By the late 60s, then, both China and Vietnam were communist countries hostile to the US. Yet, things would soon change. After secret talks, the Nixon administration announced an unexpected diplomatic opening to the PRC, which culminated in the President’s visit to the country in 1972. This move was mainly driven by a double fold strategic logic. First, the US wanted to exploit the Sino-Soviet Split to its own advantage by putting the two communist states against each other and thus increase pressure on the USSR. Second, the Americans hoped to convince China to reduce its support to North Vietnam and thus facilitate the negotiations to end of the Vietnam War; and effectively a diplomatic settlement in this sense was reached in 1973. In spite of this, two years later the North launched a full-scale invasion of the South with its regular military forces. Strained by the long and costly war, the US decided to abandon Vietnam; which was therefore reunited under the communist regime.

Since then, the relations between Vietnam and China rapidly deteriorated. On spite of the similar political system, their alignment to the USSR and other regimes in South-East Asia led them to a short war in 1979 where both sides claimed victory; but their relations gradually normalized after the conflict. Later, China started implementing economic reforms, which sparked an extraordinary economic boom that still continues today; albeit at a slower pace. Vietnam followed its example, and today it is a fast-growing economy in full modernization. In both cases, this was not accompanied by political opening, and the respective Communist parties continue being the centre of the political system in each country. But during the past decade, bilateral relations have been worsening once again over a series of issues; and the trend seem to consolidate.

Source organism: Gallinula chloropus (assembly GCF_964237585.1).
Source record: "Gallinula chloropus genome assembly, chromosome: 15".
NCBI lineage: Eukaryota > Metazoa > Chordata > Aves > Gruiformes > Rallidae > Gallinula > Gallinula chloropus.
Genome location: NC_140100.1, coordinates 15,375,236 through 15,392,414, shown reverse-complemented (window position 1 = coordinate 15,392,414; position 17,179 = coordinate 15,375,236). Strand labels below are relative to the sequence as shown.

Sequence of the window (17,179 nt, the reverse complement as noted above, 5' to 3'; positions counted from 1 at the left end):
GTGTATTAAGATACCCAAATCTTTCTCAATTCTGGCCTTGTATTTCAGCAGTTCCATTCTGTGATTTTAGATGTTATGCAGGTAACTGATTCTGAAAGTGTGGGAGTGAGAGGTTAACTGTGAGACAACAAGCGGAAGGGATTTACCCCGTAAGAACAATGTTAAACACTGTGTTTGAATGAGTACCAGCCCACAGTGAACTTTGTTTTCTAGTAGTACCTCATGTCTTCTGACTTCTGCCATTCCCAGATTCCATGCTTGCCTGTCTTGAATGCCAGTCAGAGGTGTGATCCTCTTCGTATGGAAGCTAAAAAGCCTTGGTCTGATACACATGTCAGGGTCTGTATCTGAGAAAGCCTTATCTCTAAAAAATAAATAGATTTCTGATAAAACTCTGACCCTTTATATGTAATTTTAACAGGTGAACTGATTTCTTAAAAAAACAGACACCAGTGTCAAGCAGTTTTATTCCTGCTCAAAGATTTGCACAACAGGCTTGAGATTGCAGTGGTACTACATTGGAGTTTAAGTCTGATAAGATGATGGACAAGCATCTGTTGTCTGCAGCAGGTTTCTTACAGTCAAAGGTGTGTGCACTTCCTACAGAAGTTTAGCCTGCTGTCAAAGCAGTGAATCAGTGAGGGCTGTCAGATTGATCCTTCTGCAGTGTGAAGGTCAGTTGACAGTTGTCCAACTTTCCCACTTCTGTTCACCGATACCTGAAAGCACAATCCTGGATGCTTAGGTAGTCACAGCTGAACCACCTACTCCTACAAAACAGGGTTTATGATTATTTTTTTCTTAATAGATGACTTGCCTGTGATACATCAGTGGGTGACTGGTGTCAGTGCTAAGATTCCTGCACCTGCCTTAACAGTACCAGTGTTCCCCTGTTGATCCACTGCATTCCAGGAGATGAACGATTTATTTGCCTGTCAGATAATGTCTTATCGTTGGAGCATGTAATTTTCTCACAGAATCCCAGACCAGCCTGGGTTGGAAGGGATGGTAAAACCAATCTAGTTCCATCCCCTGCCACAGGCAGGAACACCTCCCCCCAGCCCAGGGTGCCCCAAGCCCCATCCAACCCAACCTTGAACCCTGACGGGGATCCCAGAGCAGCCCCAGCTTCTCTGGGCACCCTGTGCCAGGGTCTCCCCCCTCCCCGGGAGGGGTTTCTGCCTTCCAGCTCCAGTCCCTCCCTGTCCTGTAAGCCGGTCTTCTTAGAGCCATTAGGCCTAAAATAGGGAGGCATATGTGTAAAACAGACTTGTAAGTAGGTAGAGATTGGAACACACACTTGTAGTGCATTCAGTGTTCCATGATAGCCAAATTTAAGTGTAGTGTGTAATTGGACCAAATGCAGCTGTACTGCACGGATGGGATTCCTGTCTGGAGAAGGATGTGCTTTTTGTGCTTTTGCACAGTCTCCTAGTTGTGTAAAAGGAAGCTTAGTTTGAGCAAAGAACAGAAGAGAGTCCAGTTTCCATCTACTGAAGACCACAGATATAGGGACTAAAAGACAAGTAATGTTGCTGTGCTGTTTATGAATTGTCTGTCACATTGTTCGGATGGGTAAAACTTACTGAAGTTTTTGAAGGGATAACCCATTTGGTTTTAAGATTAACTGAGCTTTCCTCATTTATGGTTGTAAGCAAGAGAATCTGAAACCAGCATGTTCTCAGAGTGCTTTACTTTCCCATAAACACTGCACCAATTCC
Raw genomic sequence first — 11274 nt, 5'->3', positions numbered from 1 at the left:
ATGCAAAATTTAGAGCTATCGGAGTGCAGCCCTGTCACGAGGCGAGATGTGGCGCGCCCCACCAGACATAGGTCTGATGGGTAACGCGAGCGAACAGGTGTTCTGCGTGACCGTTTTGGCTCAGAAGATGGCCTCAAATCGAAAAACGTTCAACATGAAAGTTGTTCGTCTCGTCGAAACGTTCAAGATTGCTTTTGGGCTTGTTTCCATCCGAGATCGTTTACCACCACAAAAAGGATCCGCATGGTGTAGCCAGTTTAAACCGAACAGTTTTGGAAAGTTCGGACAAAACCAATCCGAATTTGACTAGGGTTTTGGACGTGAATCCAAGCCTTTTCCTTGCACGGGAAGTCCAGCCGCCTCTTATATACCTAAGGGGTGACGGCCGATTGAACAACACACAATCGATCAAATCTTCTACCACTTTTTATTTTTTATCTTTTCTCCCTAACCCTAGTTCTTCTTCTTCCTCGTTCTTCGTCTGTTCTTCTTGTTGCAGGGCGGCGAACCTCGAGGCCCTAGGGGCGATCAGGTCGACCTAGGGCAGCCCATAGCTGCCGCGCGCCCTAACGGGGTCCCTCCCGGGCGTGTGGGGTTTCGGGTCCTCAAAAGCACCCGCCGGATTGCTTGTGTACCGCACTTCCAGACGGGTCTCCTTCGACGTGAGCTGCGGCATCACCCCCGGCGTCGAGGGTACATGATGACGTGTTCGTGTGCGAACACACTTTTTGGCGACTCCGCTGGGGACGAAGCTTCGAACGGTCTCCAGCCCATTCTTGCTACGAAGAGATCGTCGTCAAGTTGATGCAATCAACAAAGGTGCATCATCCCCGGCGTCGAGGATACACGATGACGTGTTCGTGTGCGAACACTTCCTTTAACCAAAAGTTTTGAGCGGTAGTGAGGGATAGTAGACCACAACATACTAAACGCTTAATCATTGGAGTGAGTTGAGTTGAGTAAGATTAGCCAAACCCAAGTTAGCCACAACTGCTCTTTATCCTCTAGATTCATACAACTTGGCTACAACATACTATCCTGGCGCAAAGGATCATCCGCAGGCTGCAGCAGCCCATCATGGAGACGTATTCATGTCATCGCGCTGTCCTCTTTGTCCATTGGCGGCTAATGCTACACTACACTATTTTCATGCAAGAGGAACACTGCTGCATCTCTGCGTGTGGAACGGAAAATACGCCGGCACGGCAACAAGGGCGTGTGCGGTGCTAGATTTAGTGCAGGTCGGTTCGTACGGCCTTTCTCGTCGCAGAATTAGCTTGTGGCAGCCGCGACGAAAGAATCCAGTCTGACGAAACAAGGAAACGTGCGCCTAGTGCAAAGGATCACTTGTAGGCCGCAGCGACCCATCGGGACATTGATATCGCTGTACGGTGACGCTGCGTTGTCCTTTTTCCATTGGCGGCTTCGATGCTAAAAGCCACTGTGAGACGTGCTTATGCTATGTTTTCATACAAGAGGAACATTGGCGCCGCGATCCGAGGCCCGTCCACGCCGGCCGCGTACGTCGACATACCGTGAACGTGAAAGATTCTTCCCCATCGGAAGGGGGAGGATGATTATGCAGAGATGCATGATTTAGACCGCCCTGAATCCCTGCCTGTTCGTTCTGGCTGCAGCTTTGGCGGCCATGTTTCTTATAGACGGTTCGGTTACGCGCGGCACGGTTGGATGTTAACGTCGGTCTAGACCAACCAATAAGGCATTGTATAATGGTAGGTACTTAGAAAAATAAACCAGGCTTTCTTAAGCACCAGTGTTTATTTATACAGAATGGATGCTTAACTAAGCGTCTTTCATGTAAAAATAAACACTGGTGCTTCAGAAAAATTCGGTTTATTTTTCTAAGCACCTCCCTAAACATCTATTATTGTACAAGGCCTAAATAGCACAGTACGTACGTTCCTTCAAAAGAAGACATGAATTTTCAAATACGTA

Sino-Vietnamese Disputes

The first and most important dispute existing between Vietnam and China is the one over the Paracel and Spratly islands, both located in the South China Sea, or SCS. This is very complex issue that goes way beyond the Sino-Vietnamese relations; as it involves overlapping claims by multiple countries over a strategic area for maritime trade that is also a rich fishing ground and is believed to host hydrocarbon reserves. Here it is sufficient to say that both China and Vietnam advance claims on the two archipelagos; but it is important to note that the Paracel are all occupied by the PRC. In fact, Beijing considers practically the whole of the SCS as its possession according to the “Nine-Dash Line” theory; and has been increasing its military presence in the area by conducting patrols, by expanding existing islands or even by building artificial ones, and by positioning military hardware and bases on their soil. Its activities have raised much concern in Vietnam and other riparian states; but due to their division and to the marked power imbalance in its favour, China has managed to gradually but firmly stabilizing its position in the SCS.